French officials present at Nomisma made clear that France too was deeply interested in this form of public-private diplomacy, and referred to the one-third of tourists to that country—still the world’s number one tourist destination—who had cited the nation’s culinary attractions as the prime reason for their visit. But the diplomats acknowledged that compared to Italy, their international strategy in this sector was struggling. With pizza and pasta, the Italians could count on food assets which were popular, meaning available to all, enjoyable at every price and quality level. By comparison, French cuisine remains unmistakably elitist. The Michelin star system for the finest restaurants enjoys a global reputation, but it only functions at the most elevated levels of haute cuisine. Nevertheless, France’s gastronomic exceptionalism had been recognized by the UNESCO Intangible Cultural Heritage scheme (unlike Italy’s, so far), and French public and private interests together were also celebrating their food culture around the globe, under the heading of "Goût français."

The Japanese representative at Nomisma explained how his government too was starting to become aware of the sort of soft power asset the nation’s food culture represented, and what it could do for Japan’s renown in the world if properly presented and explained. The 2020 Olympics in Tokyo would be a great moment of celebration for this cultural resource. Like the envoy from the Peruvian embassy, he  could point to displays, courses, celebrity chefs, on-line and TV courses, cookbooks and sample menus. Spain, Thailand and South Korea were also cited as developing new strategies of eno-gastronomic promotion.

The Nomisma organizers explicitly applied the label of “soft power” to what they think the new activism on food and wine means for Italy’s world presence. The standard definition of soft power presents it as tool for leveraging a nation’s cultural and moral assets so that they might serve conventional objectives of foreign policy. But the notion can only be taken seriously if it’s seen as an expression of  prestige and leadership in areas which rarely have anything to do with geopolitics. Food questions are typical of those issues which are continuously broadening the scope of foreign policy. Producing and selling food in the world concerns not just marketing, but agriculture and the environment, health, science, and education.  Matters of trade, investment, and regulation are involved.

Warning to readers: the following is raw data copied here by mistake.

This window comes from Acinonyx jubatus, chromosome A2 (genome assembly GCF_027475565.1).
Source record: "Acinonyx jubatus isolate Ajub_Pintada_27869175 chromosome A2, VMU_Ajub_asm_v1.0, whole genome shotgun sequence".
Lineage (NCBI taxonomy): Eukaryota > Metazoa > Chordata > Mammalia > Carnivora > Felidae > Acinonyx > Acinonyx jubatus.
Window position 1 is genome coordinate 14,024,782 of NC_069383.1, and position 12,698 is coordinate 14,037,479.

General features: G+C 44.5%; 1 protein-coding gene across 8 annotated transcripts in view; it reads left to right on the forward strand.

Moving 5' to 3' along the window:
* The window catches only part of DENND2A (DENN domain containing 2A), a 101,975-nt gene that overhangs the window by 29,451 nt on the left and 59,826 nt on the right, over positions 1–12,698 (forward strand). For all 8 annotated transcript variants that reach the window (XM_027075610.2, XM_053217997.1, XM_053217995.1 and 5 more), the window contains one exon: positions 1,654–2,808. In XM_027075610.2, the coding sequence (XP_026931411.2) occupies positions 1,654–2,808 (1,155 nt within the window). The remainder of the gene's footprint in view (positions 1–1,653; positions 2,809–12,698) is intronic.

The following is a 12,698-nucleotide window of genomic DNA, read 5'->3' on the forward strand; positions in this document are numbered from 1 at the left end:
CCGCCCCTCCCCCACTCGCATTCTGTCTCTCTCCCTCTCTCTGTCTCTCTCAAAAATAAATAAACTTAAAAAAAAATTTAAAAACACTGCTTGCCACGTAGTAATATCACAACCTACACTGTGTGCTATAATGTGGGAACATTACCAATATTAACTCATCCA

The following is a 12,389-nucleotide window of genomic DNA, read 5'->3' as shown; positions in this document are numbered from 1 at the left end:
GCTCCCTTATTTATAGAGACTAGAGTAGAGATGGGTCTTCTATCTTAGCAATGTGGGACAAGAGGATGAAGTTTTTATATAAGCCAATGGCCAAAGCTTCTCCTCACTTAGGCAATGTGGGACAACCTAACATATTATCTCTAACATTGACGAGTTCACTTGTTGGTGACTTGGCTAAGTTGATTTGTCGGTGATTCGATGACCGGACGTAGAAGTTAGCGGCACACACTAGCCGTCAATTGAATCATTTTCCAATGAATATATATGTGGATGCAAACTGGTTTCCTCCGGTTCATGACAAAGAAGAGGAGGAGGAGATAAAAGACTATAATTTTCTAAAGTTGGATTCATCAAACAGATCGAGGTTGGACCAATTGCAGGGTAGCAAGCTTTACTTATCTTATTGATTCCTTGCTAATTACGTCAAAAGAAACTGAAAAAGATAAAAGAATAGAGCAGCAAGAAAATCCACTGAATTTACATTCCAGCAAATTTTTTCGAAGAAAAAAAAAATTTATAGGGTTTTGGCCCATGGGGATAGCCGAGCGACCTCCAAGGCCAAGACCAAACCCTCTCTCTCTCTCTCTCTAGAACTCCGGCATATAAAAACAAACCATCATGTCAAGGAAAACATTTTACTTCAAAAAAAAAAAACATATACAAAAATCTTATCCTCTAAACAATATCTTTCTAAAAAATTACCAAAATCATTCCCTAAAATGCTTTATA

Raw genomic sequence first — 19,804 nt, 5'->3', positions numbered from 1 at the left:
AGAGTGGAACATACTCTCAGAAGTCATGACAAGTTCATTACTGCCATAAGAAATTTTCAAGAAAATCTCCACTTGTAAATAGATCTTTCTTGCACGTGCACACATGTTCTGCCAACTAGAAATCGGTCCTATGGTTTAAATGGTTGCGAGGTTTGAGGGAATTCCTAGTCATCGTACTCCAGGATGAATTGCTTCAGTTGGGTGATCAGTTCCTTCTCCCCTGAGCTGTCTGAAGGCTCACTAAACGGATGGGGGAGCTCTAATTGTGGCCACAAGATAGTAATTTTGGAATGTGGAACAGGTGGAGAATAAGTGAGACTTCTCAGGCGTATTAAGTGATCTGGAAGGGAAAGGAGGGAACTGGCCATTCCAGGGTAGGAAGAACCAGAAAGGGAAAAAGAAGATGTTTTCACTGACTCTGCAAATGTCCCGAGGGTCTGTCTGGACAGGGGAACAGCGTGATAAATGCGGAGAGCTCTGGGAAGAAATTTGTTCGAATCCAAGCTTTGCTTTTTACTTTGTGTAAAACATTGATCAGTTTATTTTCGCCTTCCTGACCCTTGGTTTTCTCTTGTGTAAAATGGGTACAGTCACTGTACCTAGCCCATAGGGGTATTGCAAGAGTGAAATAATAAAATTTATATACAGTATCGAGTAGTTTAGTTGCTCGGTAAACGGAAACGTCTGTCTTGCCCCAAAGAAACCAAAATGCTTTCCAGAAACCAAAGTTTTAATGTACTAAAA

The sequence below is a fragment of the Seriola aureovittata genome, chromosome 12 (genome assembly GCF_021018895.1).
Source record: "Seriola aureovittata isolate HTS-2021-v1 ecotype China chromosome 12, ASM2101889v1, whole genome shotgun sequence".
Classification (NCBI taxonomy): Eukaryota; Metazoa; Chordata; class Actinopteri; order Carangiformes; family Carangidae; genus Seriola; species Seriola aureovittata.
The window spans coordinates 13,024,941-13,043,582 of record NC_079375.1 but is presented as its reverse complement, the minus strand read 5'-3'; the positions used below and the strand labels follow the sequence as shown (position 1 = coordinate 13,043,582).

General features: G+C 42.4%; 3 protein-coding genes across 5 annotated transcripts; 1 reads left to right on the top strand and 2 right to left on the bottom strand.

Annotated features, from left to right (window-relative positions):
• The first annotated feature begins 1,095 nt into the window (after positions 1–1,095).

In food too, you can only become a serious player in the game of soft power when you tell stories that others can admire and trust, or set standards—preferably new—which others choose spontaneously to follow. France with its Michelin stars for the finest restaurants provides a classic example of  an established soft power asset. But today’s demotic food culture—with its celebrity chefs, vast TV audiences, countless cookbooks, and new restaurants everywhere—demands eating experiences which are authentic and accessible, yet evoke exotic places and traditions.

In 1986, the Slow Food movement was founded in a small country town in Piedmont, in explicit opposition to the spread of McDonald’s and other fast food outlets in Italy. That association, which campaigns, teaches and proselytizes on behalf of healthy food production and consumption, can now count on 100,000 members in over 160 countries. In this soft power competition, Italy looks like a clear winner.

Photo by Pexels I CC 0